Wordless/Wordful Wednesday 004: Gourds of Kenya

 

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My friends noticed that I’m posting mainly about Kenya. They are right. As of now, I’m waiting for a call to start work at a new company. So while waiting,  I am taking this opportunity to write about what I had seen and experienced in Kenya.

Also, I didn’t get to post much while I was there because I live in and with the local community where electricity is yet to arrive. I only get to be online when I am in the town capital or in Nairobi when we have important meetings. So what I’m doing now is like back-dating, or making up for the lost time.

But anyways, you know what they say, it is better than never, ‘aight?

So, on to my post…

Do you know what are these?

These are dried bottle gourds and are originally used (apart from being eaten as vegetable/food) as water carriers/bottles,  but now have other, multiple uses in Kenya and other African countries. The bottle gourds belong to the same family as cucumbers, squashes (including pumpkins), luffas, and melons. They are oddly shaped and hard-skinned.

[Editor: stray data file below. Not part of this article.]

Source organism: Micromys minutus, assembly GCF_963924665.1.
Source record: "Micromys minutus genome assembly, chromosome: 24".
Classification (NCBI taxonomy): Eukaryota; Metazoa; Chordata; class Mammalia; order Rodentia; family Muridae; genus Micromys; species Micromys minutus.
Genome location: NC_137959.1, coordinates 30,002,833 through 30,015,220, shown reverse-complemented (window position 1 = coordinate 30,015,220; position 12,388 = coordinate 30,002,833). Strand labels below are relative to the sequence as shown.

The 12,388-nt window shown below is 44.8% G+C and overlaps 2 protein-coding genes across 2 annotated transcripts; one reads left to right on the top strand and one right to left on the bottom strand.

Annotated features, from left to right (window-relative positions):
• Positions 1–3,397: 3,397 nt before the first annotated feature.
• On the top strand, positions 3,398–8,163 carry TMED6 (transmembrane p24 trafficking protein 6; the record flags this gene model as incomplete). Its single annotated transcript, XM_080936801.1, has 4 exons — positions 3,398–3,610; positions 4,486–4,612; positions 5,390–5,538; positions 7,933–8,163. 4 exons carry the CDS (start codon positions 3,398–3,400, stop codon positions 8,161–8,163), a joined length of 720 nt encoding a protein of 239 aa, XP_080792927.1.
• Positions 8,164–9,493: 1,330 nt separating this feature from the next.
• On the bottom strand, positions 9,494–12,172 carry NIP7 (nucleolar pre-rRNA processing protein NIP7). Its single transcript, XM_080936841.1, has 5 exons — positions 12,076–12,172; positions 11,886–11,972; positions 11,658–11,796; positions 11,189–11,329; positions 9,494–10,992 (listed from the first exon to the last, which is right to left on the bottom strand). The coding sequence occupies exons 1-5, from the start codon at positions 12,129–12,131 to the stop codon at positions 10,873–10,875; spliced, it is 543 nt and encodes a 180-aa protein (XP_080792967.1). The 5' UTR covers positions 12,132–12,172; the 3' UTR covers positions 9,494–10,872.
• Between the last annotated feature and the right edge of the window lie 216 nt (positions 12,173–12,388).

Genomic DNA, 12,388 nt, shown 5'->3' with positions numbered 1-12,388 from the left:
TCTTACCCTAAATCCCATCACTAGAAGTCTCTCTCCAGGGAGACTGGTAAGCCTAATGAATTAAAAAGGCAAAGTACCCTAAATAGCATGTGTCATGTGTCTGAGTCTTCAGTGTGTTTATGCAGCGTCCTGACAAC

The gourds are arranged creatively, as pictured above, to represent all the 42 ethnic tribes in Kenya that use them. That’s a monster gourd above there – the mother of all gourds in Kenya!

4 Comments

  1. lovely photos and very interesting about the gourds. we have them here (in thailand) too but i don’t think people eat them or use them for much other than decoration. in the united states too… they are mostly decorative.

    they make great bird houses. 🙂

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